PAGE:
This month in candy here at Candy Professor Central it’s “candy corn-a-palooza.” Together with my Fearless Assistant (aka Jelly Bean Baby*), we have been noshing our way through the full spectrum of candy corn offerings.
I’ll be honest with you, it hasn’t always been pretty. Last week, we experienced a most unpleasant sort of surprise in the guise of M&M White Chocolate Candy Corn. Verdict: Don’t go there. In the spirit of gustatory recovery, then, this week we return to the classic: real, authentic candy corn.
Candy corn is a generic bit of mellocreme, invented back in the 1880s. Anybody can sell candy corn, and judging by the offerings in my local drugstores, anybody does. So we decided it was time for a little taste-off. Here are the contenders:
In the upper left corner, Jelly Belly’s premium gourmet candy corn, 99 cents/ounce.
Immediately below, Brach’s national brand candy corn, 25 cents/ounce.
And rounding out the field, on the right, Rite Aid store brand candy corn, 16 cents/ounce.
Ladies and gentlemen, here’s the bottom line: you get what you pay for. The high-end Jelly Belly product truly is superior. The bits are even, regular, smooth and shiny. The flavor is mild and pleasant. The texture is just a bit grainy, with the lovely chew that distinguishes a fine candy corn. So hands down, it’s better than Brach’s. But it is fair to ask: is it FOUR TIMES better?
Brach’s candy corn is what I grew up with, and I must say I think it is quite fine. Unlike the Jelly Belly corn, Brach’s boasts “real honey” in the mix. The flavor is slightly more salty than Jelly Belly, and once someone says the word “honey” you’ll say, “Oh, yeah, it kinda does taste like honey,” although i suspect the actual amount of honey is infinitesimal. Real honey flavor doesn’t necessarily come from actual honey these days (cf. “natural flavors”).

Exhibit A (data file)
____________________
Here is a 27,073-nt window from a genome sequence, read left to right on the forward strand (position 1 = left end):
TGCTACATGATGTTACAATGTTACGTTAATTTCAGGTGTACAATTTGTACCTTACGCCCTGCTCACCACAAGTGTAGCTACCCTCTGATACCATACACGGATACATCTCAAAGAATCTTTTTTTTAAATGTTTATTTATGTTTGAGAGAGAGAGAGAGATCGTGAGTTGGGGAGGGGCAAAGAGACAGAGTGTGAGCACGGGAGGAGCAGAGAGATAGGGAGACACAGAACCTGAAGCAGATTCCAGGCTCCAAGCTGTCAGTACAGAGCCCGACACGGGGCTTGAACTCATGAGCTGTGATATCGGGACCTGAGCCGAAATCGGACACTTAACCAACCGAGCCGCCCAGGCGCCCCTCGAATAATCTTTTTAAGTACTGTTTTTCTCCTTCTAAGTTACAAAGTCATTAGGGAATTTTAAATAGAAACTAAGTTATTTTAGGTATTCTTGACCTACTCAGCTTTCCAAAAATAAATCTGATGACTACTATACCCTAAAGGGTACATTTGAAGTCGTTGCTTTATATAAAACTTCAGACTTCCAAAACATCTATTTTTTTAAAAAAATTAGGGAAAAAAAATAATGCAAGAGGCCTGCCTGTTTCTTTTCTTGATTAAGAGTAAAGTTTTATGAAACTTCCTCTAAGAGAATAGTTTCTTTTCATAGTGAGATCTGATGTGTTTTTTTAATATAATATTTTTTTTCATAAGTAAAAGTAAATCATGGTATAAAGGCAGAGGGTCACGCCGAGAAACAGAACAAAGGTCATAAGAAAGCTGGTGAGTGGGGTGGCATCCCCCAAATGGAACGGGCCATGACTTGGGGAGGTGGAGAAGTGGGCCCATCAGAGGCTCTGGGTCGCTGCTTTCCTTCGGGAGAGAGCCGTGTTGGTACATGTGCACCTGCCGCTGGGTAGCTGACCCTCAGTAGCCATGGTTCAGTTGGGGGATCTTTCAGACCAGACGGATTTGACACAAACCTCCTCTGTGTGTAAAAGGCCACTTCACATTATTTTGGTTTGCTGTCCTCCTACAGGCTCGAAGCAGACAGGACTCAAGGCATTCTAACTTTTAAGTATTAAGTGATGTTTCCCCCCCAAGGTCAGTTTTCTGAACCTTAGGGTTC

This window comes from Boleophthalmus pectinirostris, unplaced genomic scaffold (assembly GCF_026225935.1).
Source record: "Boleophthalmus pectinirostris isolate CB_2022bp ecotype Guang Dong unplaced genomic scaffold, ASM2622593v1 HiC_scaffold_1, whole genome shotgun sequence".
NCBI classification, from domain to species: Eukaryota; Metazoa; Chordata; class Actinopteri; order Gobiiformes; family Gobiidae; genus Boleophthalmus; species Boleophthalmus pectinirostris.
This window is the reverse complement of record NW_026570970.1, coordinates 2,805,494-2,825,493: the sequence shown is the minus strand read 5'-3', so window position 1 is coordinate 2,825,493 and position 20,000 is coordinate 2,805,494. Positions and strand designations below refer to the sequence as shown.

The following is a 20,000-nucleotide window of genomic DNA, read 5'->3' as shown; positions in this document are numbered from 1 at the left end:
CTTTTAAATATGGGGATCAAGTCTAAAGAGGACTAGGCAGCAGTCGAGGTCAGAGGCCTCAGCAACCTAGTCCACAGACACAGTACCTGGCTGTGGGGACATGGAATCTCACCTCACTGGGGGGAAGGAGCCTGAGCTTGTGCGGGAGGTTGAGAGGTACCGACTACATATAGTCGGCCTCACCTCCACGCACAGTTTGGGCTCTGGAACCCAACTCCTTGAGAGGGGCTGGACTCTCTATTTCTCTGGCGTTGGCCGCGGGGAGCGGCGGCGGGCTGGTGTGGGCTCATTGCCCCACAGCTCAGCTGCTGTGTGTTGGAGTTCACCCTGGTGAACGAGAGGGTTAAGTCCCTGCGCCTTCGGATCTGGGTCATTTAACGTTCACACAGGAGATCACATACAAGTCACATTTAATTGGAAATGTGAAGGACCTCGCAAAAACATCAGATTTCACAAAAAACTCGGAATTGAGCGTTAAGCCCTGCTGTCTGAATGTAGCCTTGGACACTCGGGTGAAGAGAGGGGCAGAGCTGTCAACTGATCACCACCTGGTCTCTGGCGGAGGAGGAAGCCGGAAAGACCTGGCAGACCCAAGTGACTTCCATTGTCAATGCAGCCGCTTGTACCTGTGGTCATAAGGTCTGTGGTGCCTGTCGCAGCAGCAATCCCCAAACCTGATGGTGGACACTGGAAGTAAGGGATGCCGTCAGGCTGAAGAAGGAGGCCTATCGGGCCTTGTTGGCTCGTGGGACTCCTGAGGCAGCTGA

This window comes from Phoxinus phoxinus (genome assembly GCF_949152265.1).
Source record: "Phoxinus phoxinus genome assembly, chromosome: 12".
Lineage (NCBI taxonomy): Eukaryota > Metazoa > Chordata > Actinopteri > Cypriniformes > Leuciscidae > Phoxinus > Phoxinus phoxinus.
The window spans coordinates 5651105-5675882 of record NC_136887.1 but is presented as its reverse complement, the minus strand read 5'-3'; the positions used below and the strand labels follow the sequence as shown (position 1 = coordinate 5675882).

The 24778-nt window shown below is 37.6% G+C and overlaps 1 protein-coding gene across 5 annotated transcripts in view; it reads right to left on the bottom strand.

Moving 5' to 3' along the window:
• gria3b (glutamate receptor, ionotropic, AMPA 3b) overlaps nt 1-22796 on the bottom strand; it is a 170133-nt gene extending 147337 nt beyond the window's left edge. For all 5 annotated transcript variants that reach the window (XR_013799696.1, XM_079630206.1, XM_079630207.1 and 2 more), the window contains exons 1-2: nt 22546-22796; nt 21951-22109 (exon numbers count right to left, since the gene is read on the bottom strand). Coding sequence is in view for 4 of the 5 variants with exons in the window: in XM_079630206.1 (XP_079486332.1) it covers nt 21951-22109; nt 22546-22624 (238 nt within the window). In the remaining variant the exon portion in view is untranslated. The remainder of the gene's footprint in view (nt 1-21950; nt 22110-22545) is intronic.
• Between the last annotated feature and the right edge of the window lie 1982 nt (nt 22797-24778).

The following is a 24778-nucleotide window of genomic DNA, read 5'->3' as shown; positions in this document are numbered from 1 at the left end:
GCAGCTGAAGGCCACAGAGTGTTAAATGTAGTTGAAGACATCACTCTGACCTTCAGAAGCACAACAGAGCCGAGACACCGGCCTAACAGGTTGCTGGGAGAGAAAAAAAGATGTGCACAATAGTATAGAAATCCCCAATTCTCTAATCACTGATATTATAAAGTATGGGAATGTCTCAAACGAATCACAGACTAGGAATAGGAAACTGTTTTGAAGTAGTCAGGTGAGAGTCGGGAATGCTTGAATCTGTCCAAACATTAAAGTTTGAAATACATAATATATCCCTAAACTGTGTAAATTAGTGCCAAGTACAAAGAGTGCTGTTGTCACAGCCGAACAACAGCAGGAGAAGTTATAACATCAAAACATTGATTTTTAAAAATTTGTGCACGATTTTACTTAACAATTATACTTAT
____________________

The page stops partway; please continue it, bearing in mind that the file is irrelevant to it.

Texture-wise, Brach’s is a bit more granular and gritty than Jelly Belly, with a more “full sweet” intensity. This is the quality that has made candy corn the Halloween treat so many hate on. But for me, it’s that mix of chewy and grainy and sweet that I love.
The Brach’s brand started as a family candy business back to the early 1900s. Then all the Brach family died or were killed in gruesome murders. In the 1980s, several changes in corporate ownership took their toll. Production moved to Mexico in 2001. Those were some dark days for Brach’s candy corn, when every bag seemed to be full of misshapen morsels pulled off the rejects line. Happily, Brach’s candy corn has turned the corner; the batch I sampled was quite an improvement. My impression is that the current owner of Brach’s, Ferrara Candy Co., is heavily investing in the whole candy corn line (more on that in a future review), and that has raised the quality.
Now, for our last contender, “generic” candy corn sold under the Rite Aid label. These are weird, let me just start with that. The shape is too angular, the orange is too reddish, they have a dull and listless look overall, and the taste…I can’t figure it out. More vanilla, less honey-salt. I will give these generic grains points on texture, though. The texture actually seems ok, maybe even smoother than the Brach’s. But something is seriously wrong with the production. Let’s have a close up:
How many pieces are actually in tact? Three? Four? Most of them have lost their white tip, and quite a few have split right down the center. This is such a mess that you can hardly call it candy corn. I would never put a bowl of this out on the table. Even at less than one-fifth the price of the gourmet Jelly Belly corn, this “generic” is no bargain.
Bottom line: if you’re eating for pure pleasure, splurge on the Jelly Belly’s. If you’re having a party, Brach’s is best. As for the generic, I have to give it my lowest ranking: fake candy corn.
If you’re interested in the back story, check out my candy corn history at TheAtlantic.com
*Jelly Bean Baby will be a familiar character to readers of CANDY: A CENTURY OF PANIC AND PLEASURE
Entry filed under: Candy Reviews. Tags: .